You mean this is like global warming stuff? My parents says it's not true.

Katie Worth

He says, you mean this global warming stuff? My parents say it's not true.

Marc Kessler

Ah, so you're getting mixed messages. I know that must be a little challenging.

Katie Worth

Kessler pauses for a second, waiting for the class' attention. One kid tells Nakowa that his parents are just wrong. Kessler refers back to the charts he'd shown the kids earlier.

Marc Kessler

Well, what I try to do is just present you with the data. So we're just looking at NASA data and interpreting as best we can.

Katie Worth

Kessler told me later, he uses data from NASA because, even in a polarized America, most people trust NASA. But I don't think the mention of NASA was persuading Nakowa, because he just started quoting his parents.

Nakowa Kelley

They said if it gets hotter, why does it still-- why this year has there been snow in places?

Katie Worth

They said, if it gets hotter, why does it still-- why this year has there been snow in places it hasn't snowed before, Nakowa says? Mr. Kessler just listens. He doesn't argue with Nakowa.

Marc Kessler

Thank you, Nakowa, for sharing. So sometimes, we will learn things that might conflict with what you're hearing somewhere else.

Katie Worth

Kessler reminds them that science is about looking at the evidence and interpreting it. His philosophy is to not tell them what to think.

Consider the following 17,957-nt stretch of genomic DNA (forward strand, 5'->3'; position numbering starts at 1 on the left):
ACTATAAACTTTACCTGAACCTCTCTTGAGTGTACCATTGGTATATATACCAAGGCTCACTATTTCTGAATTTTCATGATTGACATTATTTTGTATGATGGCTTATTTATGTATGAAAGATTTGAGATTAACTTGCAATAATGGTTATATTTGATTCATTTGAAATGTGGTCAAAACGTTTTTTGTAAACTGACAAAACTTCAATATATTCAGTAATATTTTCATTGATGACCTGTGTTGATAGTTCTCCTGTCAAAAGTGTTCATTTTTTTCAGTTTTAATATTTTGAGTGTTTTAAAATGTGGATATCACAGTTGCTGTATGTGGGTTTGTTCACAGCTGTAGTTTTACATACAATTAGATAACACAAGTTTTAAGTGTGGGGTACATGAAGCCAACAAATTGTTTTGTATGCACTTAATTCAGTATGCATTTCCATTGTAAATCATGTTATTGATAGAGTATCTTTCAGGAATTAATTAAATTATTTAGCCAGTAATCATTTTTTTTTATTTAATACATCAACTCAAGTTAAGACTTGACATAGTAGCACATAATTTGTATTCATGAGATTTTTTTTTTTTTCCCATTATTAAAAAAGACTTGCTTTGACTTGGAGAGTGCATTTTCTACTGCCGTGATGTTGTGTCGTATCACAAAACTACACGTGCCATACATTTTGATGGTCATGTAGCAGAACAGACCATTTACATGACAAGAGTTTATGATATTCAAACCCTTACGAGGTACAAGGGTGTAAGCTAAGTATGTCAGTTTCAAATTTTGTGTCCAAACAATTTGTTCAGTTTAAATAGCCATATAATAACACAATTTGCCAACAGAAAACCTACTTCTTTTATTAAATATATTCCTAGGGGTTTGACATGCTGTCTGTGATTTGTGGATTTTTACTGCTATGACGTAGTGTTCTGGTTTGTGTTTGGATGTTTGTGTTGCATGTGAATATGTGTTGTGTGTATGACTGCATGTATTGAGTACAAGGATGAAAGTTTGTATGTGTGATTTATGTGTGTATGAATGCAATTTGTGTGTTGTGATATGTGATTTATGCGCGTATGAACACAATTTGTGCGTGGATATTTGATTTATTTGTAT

Marc Kessler

It's just discovery. That's what science is.

Katie Worth

Nakowa still looks confused.

Nakowa Kelley

I don't know who to believe anymore.

Katie Worth

I don't know who to believe anymore, he says.

Katie Worth

So do you know that that's what the boys have been learning?

Nancy Kelley

Mm-hmm, yes.

Katie Worth

Have you guys been talking about it?

Nancy Kelley

We have. We talk about it, because we do not believe it.

Katie Worth

This is Nakowa's mom, Nancy Kelley. I went to visit them after school the next day. After their house burned, the Kelleys, just like the Wilson family you heard earlier, had to squeeze into cramped quarters-- two parents, three teenage boys, two Boston terriers, an African gray parrot in a one-bedroom apartment.

That's where we were. Nakowa sat on the floor. His mom sat on one side of me on the couch, and his dad, Tom, on the other. Tom is a super friendly guy who just does not buy into the idea that humans have caused the climate to change.

Tom Kelley

Science, as far as disaster, our Earth is heading towards this disaster, we're killing ourselves-- that's been around since I was in school. I mean, the soup of the day is climate change.

Katie Worth

Tom tells me he recently heard the former president of the Canadian wing of Greenpeace say that fossil fuels have actually been good for the planet.

Katie Worth

Where do you get your information about it?

Tom Kelley

Oh, you pick it up wherever you can pick it up. The ex-president of Greenpeace from Canada, I think that was in a Fox News story. So that's the kind of places we get it from.

Katie Worth

It's true. The former president of Greenpeace Canada is one of the rare cases of an environmentalist turned climate denier. He's been invited onto Fox News multiple times. Throughout this conversation, Nakowa was fidgeting, listening to every word we said.

Tom Kelley